Massive 55% tax coming to the UAE

Good news for the UAE: No value-added tax (VAT) increases for upcoming 5 years.

UAE Minister of State for Financial Affairs Obaid Al Tayer said at the Arab Fiscal Forum the government has no plans to raise the rate of VAT or excise tax in the near future.

He was answering to a January note by S&P Global Ratings which believed some GCC countries may double the rate of VAT to 10% to raise government revenues, by between 1.7% to 2% of GDP

Not so good news: The framework for corporate tax is under study, as per Al- Tayer.

Corporate tax is already applied on certain sectors but will now be expanded to include all UAE businesses.

We’ll get to that.

But what impact has the 5% VAT had or will have on the country?

No Impact: study

In a study, the Alliance Business Centers Network (ABCN) said UAE businesses will be least affected by the imposition of VAT because it is one of the lowest rates in the world.

“Also the government will also be pumping back tax funds into the development projects which, in turn, will boost a number of industries in the country including investments in artificial intelligence, ICT and other traditional investment sectors,” says a new study.

Among Arab countries, the study showed that Tunisia imposes the highest VAT at 18%, Algeria 17%, Egypt 14% and Lebanon at 11%.

The ABCN report said Expo 2020 plans and projects will not be affected, evidenced by 2018 federal and local budgets showing government spending on development is increasing.

Some impact: JLL

Property consultancy Jones Lang Lassalle (JLL) said VAT in the UAE may impact parts of the real estate market in 2018, in particular, the retail and office segments.

“Softer conditions and about 2% added to consumer prices will force landlords to take on additional costs, so if anything it’s going to be a negative, but not a big negative,” Craig Plumb, head of research at JLL Mena (Middle East and North Africa), told media last week.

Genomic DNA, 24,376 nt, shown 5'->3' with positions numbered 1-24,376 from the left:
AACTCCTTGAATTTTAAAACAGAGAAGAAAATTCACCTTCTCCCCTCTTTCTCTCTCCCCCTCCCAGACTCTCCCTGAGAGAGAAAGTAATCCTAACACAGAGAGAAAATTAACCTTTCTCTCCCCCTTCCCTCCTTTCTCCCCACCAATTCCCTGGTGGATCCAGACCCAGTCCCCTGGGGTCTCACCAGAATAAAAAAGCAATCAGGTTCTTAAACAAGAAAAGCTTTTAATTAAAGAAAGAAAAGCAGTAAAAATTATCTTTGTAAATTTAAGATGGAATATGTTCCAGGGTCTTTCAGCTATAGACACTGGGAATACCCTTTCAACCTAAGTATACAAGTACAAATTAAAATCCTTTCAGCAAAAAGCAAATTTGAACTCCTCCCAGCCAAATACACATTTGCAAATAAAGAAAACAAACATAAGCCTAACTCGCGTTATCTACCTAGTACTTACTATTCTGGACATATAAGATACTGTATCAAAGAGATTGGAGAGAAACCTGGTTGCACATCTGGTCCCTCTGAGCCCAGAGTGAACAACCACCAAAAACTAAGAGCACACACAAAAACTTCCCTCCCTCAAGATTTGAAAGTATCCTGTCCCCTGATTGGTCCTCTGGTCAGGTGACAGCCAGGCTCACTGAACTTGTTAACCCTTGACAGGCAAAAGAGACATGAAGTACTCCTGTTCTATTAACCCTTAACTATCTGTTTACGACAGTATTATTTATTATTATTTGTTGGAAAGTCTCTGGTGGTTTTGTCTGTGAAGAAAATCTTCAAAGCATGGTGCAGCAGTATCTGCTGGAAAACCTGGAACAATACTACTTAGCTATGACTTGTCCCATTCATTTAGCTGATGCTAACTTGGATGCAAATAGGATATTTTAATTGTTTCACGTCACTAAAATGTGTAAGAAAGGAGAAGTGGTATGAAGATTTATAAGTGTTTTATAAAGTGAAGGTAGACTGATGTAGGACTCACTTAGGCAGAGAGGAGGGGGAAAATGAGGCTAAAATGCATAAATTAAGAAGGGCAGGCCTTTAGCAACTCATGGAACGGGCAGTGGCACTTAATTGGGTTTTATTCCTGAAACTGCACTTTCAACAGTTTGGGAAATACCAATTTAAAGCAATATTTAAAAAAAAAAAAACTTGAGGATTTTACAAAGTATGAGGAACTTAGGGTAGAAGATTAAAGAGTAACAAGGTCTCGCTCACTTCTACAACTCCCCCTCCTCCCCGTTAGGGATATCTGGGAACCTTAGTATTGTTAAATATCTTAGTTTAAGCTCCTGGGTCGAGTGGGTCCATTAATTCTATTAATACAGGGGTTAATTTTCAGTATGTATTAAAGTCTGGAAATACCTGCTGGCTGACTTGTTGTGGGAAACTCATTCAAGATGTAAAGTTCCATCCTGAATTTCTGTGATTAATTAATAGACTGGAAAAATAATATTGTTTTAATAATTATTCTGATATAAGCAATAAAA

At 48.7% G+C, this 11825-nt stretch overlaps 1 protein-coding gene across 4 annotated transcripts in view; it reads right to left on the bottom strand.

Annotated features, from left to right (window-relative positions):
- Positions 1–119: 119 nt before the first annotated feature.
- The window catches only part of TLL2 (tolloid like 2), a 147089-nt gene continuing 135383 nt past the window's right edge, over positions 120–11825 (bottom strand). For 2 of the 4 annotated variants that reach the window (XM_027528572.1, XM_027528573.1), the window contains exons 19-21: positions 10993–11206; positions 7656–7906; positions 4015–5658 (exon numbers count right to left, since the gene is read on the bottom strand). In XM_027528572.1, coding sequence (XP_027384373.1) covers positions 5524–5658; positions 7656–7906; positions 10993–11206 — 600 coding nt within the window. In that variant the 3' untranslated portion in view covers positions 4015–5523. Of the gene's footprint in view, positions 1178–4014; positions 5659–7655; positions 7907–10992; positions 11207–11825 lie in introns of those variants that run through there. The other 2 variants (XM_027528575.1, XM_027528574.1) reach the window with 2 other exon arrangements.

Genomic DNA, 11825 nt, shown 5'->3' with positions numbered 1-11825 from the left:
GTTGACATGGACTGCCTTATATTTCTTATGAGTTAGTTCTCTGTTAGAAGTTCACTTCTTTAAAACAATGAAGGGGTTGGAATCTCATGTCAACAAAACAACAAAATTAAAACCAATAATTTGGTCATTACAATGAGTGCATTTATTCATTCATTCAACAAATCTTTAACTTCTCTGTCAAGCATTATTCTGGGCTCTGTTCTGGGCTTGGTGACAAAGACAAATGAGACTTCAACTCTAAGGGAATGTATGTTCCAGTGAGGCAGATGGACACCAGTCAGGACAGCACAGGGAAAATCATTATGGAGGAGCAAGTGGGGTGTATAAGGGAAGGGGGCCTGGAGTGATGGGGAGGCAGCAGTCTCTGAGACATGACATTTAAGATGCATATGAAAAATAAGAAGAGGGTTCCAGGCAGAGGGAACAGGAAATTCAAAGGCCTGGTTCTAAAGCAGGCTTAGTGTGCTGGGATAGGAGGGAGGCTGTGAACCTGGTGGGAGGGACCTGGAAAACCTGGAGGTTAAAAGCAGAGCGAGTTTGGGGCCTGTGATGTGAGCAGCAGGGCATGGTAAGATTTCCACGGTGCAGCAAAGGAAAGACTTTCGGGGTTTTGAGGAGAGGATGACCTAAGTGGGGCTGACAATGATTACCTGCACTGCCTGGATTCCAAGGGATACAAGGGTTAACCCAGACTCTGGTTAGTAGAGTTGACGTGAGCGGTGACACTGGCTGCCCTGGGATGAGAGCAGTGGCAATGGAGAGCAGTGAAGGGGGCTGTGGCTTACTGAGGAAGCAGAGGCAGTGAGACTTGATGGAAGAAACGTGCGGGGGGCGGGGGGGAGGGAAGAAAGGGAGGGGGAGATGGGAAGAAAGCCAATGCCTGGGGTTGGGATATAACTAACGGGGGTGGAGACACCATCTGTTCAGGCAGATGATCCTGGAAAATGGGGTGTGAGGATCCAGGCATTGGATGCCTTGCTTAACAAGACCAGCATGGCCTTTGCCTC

While commercial buildings are subject to a 5% VAT, residential buildings are largely excluded.

Plumb said JLL witnessed an increase in real estate deal making in December 2017 before the tax came into effect.

“I think a lot of it was people bringing forward transactions to avoid the VAT, and January has been definitely a quieter month because of that,” he said.

A major impact

Al Bawaba published a YouGov a January 2018 survey of over 1000 UAE residents that showed 62% of them expect VAT to be a challenge for the country, revealing cost of living concerns and worries about potential new taxes.

As to overall impact, 38% felt VAT would be positive, 40% unsure and 22% with negative views.

“49% expect to spend the most additional cash on fuel and their daily commute and 48% on groceries,” said the survey.

72% of those surveyed said VAT would either discourage tourists or weren’t totally sure of that, while 42% thought it could discourage expats to move to the country.

“As the UAE is getting to grips with VAT, this research reveals a community still largely uncertain of its future impact,” said YouGov head of Omnibus research Kerry McLaren.

 Corporate tax: Already there but more on the way

“At the time being, we are not about to implement the corporate tax, but we are studying the possible tax framework. We are in the early stages of studying the [corporate] tax legislation,” Al Tayer said.

S&P stated that the implementation of a 15% corporate tax, 15% income tax and 5% remittance tax would increase government revenues by only 3-4.5% of GDP.

Trading Economics said that the Corporate Tax Rate in the UAE stands at 55 percent, an average it held from 2003 until 2018.

Wait, the UAE already has a corporate tax in place??

According to Dubai, a UAE official site, the UAE levies almost no taxes on the local businesses, and the corporate income tax is not an exception.

“Only major petrochemical companies and foreign banking institutions are liable to corporate taxation in UAE,” it said.

Those companies, which carry on oil exploration activities in the UAE, are liable to the corporate taxation at the average rate of 55%.

“International banks that operate in the UAE have to pay a 20% fixed tax on their annual taxable income.”


Disclaimer: This is not a research report of Quantum Auditing. These reviews should not be taken to constitute advice or recommendation. Quantum Auditing does not claim it to be accurate nor accept any responsibility for the same.
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